So if you want to to teach law at LLB level you need a LLM. That being said, you can complete your LLB and then go on to complete a masters in another subject, e.g. Economics and then go on to teach Economics if you wish, that's the beauty of masters is that you can change your career path completely through that single year.

    The one thing about life is never do what you don't feel happy or comfortable doing, and never do a subject people are telling you to do or you feel you are obliged to do academically.

    Study what you love and enjoy. There's a job for every field. I can't really given an answer to this thread because the answer is down to you and what your hobbies and interests are.

    I'd suggest, look online over the holidays and do thorough research into desired careers. How many working hours they require, as well as how happy said careers could possibly make you and how it'd mold into your future ideal life. Then lastly look at salary, and remember salary isn't everything and almost all degrees can have the possibilities of a stable job and income in the future.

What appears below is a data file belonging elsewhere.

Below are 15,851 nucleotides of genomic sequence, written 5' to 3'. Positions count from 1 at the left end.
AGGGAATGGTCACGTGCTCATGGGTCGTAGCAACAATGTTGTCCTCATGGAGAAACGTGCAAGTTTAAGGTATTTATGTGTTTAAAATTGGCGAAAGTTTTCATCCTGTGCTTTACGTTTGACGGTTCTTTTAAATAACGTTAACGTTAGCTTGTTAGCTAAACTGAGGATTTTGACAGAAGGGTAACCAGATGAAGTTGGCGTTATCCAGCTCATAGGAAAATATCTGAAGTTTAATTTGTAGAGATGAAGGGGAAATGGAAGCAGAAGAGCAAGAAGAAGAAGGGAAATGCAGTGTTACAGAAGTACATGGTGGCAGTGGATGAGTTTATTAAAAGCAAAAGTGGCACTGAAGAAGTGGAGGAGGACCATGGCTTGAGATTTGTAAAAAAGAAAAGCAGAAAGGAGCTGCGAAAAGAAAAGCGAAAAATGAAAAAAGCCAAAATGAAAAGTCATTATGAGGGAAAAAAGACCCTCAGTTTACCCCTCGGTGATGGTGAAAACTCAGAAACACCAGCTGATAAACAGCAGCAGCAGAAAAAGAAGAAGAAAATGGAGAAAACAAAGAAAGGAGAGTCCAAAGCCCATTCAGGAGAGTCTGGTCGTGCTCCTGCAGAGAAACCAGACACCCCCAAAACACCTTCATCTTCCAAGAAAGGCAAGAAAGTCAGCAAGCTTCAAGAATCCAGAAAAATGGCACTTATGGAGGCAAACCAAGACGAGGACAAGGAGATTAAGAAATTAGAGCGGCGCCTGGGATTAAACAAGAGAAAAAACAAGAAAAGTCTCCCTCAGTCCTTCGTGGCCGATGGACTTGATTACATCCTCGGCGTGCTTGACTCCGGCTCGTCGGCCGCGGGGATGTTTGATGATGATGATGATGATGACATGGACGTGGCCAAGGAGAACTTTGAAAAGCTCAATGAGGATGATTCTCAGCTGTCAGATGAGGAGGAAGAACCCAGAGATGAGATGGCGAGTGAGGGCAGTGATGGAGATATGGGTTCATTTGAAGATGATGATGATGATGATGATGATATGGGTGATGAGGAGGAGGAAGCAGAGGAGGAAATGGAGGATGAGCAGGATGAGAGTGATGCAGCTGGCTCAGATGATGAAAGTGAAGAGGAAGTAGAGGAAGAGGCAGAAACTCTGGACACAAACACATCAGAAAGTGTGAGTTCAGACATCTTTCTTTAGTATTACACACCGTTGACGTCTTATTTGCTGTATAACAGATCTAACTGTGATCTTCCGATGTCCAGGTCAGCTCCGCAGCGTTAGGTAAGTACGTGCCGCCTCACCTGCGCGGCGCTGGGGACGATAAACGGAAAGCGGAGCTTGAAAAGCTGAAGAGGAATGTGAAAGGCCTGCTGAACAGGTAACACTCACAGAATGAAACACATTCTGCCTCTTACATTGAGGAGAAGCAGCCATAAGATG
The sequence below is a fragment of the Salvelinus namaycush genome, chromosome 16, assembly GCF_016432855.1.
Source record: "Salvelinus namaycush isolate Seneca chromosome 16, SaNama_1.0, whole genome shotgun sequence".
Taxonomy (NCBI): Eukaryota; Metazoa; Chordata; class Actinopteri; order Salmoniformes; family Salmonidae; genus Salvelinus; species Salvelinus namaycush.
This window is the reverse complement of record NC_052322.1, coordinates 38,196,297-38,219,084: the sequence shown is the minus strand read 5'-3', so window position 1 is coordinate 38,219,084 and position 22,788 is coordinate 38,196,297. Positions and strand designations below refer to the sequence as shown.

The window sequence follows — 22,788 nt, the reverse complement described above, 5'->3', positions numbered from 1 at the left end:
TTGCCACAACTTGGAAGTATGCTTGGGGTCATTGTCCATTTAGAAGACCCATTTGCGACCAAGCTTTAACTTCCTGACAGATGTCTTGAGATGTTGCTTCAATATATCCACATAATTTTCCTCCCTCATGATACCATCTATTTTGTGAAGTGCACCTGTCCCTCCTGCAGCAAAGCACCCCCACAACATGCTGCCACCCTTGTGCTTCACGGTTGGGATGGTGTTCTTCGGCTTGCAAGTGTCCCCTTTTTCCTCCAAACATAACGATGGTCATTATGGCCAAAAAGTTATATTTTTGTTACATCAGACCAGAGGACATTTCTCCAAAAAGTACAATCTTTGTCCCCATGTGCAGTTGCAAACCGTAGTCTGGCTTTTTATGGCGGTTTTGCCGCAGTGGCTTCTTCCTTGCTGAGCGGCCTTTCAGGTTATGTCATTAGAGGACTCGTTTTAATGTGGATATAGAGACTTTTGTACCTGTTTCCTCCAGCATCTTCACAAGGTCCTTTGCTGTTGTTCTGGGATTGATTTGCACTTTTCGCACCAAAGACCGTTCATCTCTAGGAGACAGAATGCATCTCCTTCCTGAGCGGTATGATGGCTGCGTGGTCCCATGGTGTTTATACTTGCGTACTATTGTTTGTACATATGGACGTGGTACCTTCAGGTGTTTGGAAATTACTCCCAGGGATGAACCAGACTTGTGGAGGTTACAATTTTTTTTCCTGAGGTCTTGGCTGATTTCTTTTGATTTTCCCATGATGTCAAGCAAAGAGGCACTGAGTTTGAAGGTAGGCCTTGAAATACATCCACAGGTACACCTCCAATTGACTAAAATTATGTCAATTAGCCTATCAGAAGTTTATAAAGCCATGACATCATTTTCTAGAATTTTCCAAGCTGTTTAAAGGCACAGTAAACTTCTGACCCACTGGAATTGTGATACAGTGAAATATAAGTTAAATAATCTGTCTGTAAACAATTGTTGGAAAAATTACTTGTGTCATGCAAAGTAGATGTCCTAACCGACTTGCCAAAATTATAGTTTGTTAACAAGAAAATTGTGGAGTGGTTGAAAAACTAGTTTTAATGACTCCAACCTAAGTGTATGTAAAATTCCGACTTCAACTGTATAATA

Thanks for your answer. I was looking at teaching my favourite subject at high school level. A Level would be the most enjoyable class to teach (I really enjoyed the whole A Level experience and my teacher was fantastic. She was probably the one who inspired me to teach).

    And as for that bolded part - that is a lesson I need to confront! People always tell me that my straight A* background means I should look at the 'big' careers - law, medicine, engineering, finance, computer science etc. Hate to say it but sometimes being academically strong can be a pain because it leads to a 'responsibility' to go into certain fields, and when you dont, people stare at you wondering where it went wrong instead of realising that sometimes people want more to life than to sell their souls in a career ridden with awful working hours :/